If Terry Hui is reticent to talk about his off-hours existence, he’s even less interested in discussions of his personal financial situation, but Nemtin’s joke is probably a forgivable exaggeration. His father, K.M. Hui, built the family fortune in transportation and real estate development with a company that’s now known as China Railsmedia Corp. Ltd. The Hui family owns a little over 50 per cent of the Hang Seng-listed firm, which has recently branched into advertising sales and in August had a market capitalization of $23 million.

A science buff as a child, Hui left Hong Kong for California to finish high school, continuing on to the University of California Berkeley, which by the early 1980s was shedding some of its hippie baggage, but only just, he says. As a tinkerer obsessed with figuring out how things work, he was much closer to the generation of science and computer visionaries who were even then turning Silicon Valley into one of the greatest wealth generators the world has ever known, but in 1985, with a degree in electrical engineering in hand, he relocated to Vancouver.

Hui intended to establish a software company, but his father owned property in Vancouver and wanted to develop it. Accordingly, Terry Hui went to work helping to build projects such as the mid-rise condo complex Cambridge Gardens, just north of City Square at Cambie and 10th. On that project and dozens of others, he indulged his fascination with how systems operate and objects are put together, learning the business from the ground up. “I did everything,” he says. “I even patched concrete.”

Still, while Hui may have pitched in with a shovel now and then, your typical construction grunt does not live in a big house near UBC as he did; nor does he hang out with friends like Victor Li, whose father, Li Ka-shing, was known in Hong Kong as Superman for the business prowess that had made him a candidate for the title of Asia’s wealthiest man. Li was almost as well-known in Canada through investments in companies including Husky Energy and CIBC, as well as Vancouver’s container port. In B.C. his reputation would grow even larger when in 1988 he became the successful bidder for the former Expo lands.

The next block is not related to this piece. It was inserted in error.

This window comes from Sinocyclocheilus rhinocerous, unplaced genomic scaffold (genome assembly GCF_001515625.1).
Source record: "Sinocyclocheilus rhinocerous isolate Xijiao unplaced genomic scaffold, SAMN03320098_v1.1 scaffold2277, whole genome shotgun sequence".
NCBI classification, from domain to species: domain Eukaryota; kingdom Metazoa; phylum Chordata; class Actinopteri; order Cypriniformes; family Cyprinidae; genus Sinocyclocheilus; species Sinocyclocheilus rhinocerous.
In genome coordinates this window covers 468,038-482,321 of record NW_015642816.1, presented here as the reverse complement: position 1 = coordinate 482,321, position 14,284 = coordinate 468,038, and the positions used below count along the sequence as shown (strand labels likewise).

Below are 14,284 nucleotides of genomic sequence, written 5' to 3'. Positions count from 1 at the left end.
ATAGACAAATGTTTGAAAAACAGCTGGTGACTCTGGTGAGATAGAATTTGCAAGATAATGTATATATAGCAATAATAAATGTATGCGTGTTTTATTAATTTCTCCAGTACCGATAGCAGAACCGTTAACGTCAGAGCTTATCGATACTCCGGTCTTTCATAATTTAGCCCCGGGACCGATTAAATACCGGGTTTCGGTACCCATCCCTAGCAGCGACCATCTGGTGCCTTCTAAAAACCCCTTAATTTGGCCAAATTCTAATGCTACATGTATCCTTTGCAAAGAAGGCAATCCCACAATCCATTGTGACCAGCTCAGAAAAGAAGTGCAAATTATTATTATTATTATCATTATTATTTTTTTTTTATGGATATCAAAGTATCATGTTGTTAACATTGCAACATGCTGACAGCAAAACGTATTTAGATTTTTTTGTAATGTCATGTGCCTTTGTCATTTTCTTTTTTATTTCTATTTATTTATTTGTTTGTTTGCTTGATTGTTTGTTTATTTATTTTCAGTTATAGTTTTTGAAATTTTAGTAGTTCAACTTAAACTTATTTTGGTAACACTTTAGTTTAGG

The purchase price – $320 million – has since come to be regarded as the modern equivalent of beads and trinkets, but Li’s right-hand man during the auction process, architect Stanley Kwok, begs to differ. Kwok had previously served as chairman of BC Place, an entity that included the Expo lands as well as some other elements, leaving just before premier Bill Vander Zalm put the Expo site up for auction. Hired by Li, Kwok put together a plan that promised to turn the waterfront site into a resort-style development, complete with lagoons and islands; he calculated a bid based on the then-current going rate for downtown property.